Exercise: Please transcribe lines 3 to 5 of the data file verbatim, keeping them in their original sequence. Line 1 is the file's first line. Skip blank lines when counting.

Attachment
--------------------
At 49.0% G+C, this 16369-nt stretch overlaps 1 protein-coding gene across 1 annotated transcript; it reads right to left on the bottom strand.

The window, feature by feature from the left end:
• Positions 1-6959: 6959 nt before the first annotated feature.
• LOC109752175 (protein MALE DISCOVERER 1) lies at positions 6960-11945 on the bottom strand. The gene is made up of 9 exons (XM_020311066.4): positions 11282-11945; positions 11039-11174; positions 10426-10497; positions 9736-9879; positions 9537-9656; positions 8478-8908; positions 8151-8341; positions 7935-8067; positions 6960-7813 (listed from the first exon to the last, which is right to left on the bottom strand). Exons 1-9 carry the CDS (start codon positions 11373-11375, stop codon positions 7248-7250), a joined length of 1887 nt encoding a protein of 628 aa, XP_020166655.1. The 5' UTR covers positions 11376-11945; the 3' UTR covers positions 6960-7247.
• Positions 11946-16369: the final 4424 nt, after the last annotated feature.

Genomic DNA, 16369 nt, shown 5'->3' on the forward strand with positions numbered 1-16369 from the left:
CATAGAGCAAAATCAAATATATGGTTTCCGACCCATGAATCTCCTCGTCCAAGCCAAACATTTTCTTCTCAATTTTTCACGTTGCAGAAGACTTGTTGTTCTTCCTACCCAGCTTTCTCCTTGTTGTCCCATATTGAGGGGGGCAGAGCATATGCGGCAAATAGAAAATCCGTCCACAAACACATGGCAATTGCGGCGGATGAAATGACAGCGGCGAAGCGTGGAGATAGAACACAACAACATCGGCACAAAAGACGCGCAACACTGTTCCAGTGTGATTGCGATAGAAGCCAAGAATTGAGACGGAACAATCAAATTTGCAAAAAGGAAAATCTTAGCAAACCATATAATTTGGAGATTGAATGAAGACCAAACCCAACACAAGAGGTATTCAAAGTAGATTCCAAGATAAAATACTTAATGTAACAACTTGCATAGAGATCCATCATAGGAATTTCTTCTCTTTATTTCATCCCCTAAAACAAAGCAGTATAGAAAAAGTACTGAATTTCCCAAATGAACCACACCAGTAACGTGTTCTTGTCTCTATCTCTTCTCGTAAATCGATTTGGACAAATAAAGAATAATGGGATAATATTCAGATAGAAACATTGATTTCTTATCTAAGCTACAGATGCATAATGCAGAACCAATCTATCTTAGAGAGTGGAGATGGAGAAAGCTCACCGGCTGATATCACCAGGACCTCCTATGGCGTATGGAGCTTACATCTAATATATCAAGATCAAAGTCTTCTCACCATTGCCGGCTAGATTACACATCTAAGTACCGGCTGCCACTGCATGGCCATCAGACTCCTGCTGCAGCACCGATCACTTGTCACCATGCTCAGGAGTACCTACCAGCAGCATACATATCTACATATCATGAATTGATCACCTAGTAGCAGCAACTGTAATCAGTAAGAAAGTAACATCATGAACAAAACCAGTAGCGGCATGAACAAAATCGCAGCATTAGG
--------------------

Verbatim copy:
• Positions 1-6959: 6959 nt before the first annotated feature.
• LOC109752175 (protein MALE DISCOVERER 1) lies at positions 6960-11945 on the bottom strand. The gene is made up of 9 exons (XM_020311066.4): positions 11282-11945; positions 11039-11174; positions 10426-10497; positions 9736-9879; positions 9537-9656; positions 8478-8908; positions 8151-8341; positions 7935-8067; positions 6960-7813 (listed from the first exon to the last, which is right to left on the bottom strand). Exons 1-9 carry the CDS (start codon positions 11373-11375, stop codon positions 7248-7250), a joined length of 1887 nt encoding a protein of 628 aa, XP_020166655.1. The 5' UTR covers positions 11376-11945; the 3' UTR covers positions 6960-7247.
• Positions 11946-16369: the final 4424 nt, after the last annotated feature.